Wayne LaPierre, the leader of the National Rifle Association (NRA), has survived a confidence vote by his organisation’s members ahead of a crucial decision about his future on Monday.
The vote came as the group convened in Houston for its annual meeting just days after an 18-year-old gunman shot dead 19 children and two adults at an elementary school in the south Texas city of Uvalde.
Mr LaPierre, who along with three other top NRA figures has been accused of abusing millions of dollars in funds for personal purposes, is currently the group’s executive vice president as well as its CEO. On Monday he will face his organisation’s board, which is set to decide whether or not to renew him in his vice presidential position.
His long tenure at the organisation’s helm has seen Mr LaPierre become one of the most controversial unelected figures in national US politics. With his determined opposition to any meaningful gun safety legislation – a stance he reiterated after the Uvalde massacre – he has cemented his position at the helm of the gun lobby, this despite a decade-long run of mass shootings, including in schools, that have put more and more pressure on the US’ elected leaders to stem the flow of weapons such as assault-style rifles.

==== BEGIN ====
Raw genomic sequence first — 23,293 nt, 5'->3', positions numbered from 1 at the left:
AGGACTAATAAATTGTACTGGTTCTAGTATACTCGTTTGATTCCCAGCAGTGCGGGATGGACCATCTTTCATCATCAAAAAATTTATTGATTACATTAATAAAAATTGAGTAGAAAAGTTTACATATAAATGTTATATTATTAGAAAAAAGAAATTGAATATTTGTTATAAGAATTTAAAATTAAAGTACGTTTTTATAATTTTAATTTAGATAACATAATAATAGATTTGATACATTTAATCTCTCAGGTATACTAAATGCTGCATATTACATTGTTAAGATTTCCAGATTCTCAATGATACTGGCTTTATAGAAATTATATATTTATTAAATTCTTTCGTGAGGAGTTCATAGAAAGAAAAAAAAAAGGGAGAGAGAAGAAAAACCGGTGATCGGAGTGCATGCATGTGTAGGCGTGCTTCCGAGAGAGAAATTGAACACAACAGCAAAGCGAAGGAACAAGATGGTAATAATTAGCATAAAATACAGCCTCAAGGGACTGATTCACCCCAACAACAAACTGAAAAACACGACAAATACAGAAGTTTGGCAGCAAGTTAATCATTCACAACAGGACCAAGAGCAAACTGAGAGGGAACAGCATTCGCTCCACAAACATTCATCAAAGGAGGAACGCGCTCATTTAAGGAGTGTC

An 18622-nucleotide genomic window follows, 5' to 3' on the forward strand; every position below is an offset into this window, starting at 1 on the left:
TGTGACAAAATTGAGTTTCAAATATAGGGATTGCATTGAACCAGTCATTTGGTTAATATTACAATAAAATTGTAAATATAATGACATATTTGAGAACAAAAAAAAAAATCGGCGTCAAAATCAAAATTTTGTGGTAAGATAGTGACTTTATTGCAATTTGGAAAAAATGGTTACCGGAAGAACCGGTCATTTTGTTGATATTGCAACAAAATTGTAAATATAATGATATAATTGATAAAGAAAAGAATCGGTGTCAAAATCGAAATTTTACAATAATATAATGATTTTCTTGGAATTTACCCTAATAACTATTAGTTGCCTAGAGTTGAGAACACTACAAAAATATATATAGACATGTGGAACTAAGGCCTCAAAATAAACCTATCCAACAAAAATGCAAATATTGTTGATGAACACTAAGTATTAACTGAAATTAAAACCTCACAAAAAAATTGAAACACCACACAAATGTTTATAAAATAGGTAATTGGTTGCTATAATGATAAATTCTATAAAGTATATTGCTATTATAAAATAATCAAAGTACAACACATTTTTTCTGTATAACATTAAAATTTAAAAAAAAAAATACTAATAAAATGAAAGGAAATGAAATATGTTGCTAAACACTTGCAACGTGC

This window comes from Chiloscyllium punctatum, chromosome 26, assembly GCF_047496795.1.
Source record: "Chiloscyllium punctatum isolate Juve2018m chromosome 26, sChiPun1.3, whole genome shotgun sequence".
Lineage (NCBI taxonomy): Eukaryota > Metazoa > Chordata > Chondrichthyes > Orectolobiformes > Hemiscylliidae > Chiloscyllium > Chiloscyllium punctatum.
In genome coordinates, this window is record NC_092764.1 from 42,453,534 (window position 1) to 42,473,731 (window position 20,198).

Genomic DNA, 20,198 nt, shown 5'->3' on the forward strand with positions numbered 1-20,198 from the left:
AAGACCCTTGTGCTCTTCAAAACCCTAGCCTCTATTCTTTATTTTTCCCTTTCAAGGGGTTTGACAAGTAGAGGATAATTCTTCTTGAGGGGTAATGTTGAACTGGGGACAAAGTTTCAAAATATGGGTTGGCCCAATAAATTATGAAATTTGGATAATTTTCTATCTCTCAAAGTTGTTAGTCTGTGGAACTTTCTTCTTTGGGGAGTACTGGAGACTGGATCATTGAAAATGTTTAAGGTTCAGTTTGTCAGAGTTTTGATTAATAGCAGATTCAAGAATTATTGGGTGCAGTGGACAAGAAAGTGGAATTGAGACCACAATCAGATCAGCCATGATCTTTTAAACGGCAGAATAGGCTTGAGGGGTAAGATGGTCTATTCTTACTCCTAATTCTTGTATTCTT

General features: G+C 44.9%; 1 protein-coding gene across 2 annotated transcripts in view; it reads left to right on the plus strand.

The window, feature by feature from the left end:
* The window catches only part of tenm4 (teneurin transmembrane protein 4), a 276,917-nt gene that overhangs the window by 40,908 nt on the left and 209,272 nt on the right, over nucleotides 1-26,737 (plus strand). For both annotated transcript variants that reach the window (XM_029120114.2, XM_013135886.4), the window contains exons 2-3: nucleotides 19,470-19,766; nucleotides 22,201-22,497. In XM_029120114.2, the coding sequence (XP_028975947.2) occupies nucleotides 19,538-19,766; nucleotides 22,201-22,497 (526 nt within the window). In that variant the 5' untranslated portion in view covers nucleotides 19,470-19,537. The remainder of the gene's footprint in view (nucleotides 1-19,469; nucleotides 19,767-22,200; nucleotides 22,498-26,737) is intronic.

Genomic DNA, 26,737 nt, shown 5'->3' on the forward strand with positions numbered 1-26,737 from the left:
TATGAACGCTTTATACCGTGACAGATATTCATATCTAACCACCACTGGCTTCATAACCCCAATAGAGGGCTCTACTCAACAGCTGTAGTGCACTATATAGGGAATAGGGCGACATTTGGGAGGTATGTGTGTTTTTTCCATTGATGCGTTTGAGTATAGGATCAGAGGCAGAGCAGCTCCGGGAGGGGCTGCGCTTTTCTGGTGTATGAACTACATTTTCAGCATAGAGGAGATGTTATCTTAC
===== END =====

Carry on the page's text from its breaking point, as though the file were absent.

But it was the furore over the NRA’s finances, not a change in public opinion about guns, that put Mr LaPierre’s job security in doubt.
The scandal first broke out in August 2020 when New York Attorney General Letitia James charged him and three other leaders for “their diversion of millions of dollars away from the charitable mission of the organisation for personal use by senior leadership, awarding contracts to the financial gain of close associates and family, and appearing to dole out lucrative no-show contracts to former employees in order to buy their silence and continued loyalty”.
In response to the charges, the NRA began an effort to dissolve itself in New York under bankruptcy law and incorporate itself instead in the more gun lobby-friendly state of Texas. However, that effort was thrown out by a Texas court last year.
In his May 2021 ruling, Judge Harlin Hale wrote that “the NRA’s purpose in filing bankruptcy is less like a traditional bankruptcy case in which a debtor is faced with financial difficulties or a judgment that it cannot satisfy and more like cases in which courts have found bankruptcy was filed to gain an unfair advantage in litigation or to avoid a regulatory scheme.”
Ms James’s action against the NRA initially amounted to full-blown effort to get the group shut down. That aim was rejected by a New York judge earlier this year, but Ms James will still be allowed to proceed with her lawsuit against Mr LaPierre and other top executives.